Can We Use Satellite Buses for Geological Monitoring?


Earth Observation satellites (EOS) help with monitoring a lot of processes, i.e., forestation, pollution levels, wildlife, effects of climate change, etc. As a rule, satellite buses, platforms that carry most of a satellite’s equipment and electronics, also carry advanced cameras and remote sensors to take detailed images of the Earth and compare how these images change over time.

Today, EO satellite buses are also widely used for geological monitoring — a specific segment of observation that focuses on various aspects of our planet’s geology, such as the availability of mineral resources, the geological history of a region, main processes occurring in a given region, natural or industrial hazards of exploring mineral resources in a given area, etc. So, how exactly do satellite buses help with geological environment monitoring? Let’s start from the very beginning.

What is the function of a satellite bus?

This is one of the main structural elements of any spacecraft, carrying all electronic equipment and tools. The main function of a satellite bus is to ensure a spacecraft stays operational and accomplishes its tasks. Besides systems that ensure navigation, power supply, temperature, and communication with the ground, satellite buses for geological monitoring also carry imagers or remote sensors — depending on the exact mission type. Manufacturers usually do not offer satellite buses for geological monitoring for sale — not exclusively, at least. Today, most buses have modular designs that can be accommodated to any needs. So, the exact choice of equipment and payloads will depend on the geological monitoring methods used in each mission. 

What is the geological investigation?

Geological environment monitoring

Geological investigation is a systematic study and monitoring of the Earth’s surface, its materials, and history. The received data can be used in different fields, including engineering, mining, construction, environmental protection, geological disaster monitoring, etc. This is a vast, interdisciplinary area that uses a variety of methods, such as mapping (both from space using satellite and on-site using any necessary field equipment), monitoring, sampling, mineral analysis, hydrological analysis, etc. The investigation that happens from space also primarily depends on monitoring and mapping — in particular, through satellite imagery and aerial photography.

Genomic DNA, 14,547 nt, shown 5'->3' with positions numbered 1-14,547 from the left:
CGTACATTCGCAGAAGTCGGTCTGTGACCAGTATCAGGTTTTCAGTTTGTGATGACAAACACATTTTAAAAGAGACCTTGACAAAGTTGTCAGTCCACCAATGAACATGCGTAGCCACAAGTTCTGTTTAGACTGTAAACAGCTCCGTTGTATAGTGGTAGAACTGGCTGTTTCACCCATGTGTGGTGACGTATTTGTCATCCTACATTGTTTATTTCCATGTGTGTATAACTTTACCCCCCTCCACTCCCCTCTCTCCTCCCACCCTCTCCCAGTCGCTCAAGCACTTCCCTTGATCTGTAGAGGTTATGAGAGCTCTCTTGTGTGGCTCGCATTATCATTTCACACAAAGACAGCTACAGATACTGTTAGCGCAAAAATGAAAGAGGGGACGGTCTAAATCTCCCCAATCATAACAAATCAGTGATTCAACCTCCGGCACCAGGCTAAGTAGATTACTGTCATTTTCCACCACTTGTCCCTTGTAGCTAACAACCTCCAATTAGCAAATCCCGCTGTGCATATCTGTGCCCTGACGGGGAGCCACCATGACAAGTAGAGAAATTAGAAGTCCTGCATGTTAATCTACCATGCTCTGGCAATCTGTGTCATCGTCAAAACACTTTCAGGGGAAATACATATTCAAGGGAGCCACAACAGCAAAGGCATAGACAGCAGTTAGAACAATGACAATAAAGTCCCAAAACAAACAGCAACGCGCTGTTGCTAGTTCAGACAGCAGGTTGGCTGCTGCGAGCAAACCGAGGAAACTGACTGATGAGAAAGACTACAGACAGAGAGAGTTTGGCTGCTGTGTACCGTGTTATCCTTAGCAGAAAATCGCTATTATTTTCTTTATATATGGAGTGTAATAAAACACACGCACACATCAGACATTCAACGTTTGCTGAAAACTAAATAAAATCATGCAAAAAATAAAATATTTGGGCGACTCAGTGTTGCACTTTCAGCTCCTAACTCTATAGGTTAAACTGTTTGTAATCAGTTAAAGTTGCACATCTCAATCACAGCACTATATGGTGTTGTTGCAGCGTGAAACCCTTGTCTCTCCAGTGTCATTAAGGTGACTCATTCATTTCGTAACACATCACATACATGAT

What is geological mapping?

Similar to geological monitoring and investigation, mapping relies on the constant study of fields, rocks, minerals, etc. So, what do geological maps show? That depends on a particular map type — anything from minerals, fossils, and other geological formations to more habitual topography is possible. Satellite imagery has contributed greatly to mapping in general and geological mapping in particular.

One of the primary benefits of taking satellite pictures for monitoring and mapping is that researchers can see exactly how each area changes over time. This way, it becomes easier to analyze any seasonal changes or see the impact of industrial activity. Also, depending on what does geological map identify, it is possible to predict future geological development and provide 24/7 monitoring of industrial and natural hazards. 

Top Areas of Geological Monitoring from Space

Besides mapping for research or mineral mining purposes, there are several hazardous areas remote sensing satellites are monitoring 24/7, namely:

● Landslides: landslides can happen naturally or as the result of human industrial activity. Whatever the case, EOS and remote sensing spacecraft can observe information on soil or rock displacement, record it, and transmit it back to Earth for analysis.

● Volcanic activity: volcano eruptions never happen without a warning, so monitoring for changes in volcano activity ensures timely response to natural disasters. Satellites with infrared sensors can capture any temperature changes in the volcanic regions, timely alerting the scientists.

● Tectonic activity: Interferometric Synthetic Aperture Radar (InSAR) satellites can analyze ground deformation caused by tectonic activity. With the right analysis tools, this monitoring data can warn about an upcoming earthquake, for example.

● Environmental changes: EOS is monitoring our planet for any natural and industrial changes in land cover, i.e., deforestation or urbanization. As already mentioned, geological investigation is a vast interdisciplinary process, and data on changing land covers is also used for climate change monitoring.

● Vegetation health: this is also possible with remote sensing. In turn, information about vegetation health in given areas can offer insight into soil conditions or changes in its composition.

● Gas, oil, mineral resource extraction: the analysis of geological features can indicate areas rich in natural resources or warn about their scarcity.

● Various geological hazards: rockfall, coastal erosion, subsidence, avalanches, sinkholes, even tornadoes — all of these can be foreseen and prepared for if not prevented. On the whole, timely notification about natural hazards is a top priority for geological monitoring satellites.

All in all, EOS and remote sensing satellites in geological monitoring have many uses — the above list barely scratches the surface of what data can be obtained and how it can be later analyzed. With the miniaturization of spacecraft and satellite buses, mapping from space gradually becomes more affordable, so we are likely to see new developments in this field soon. 

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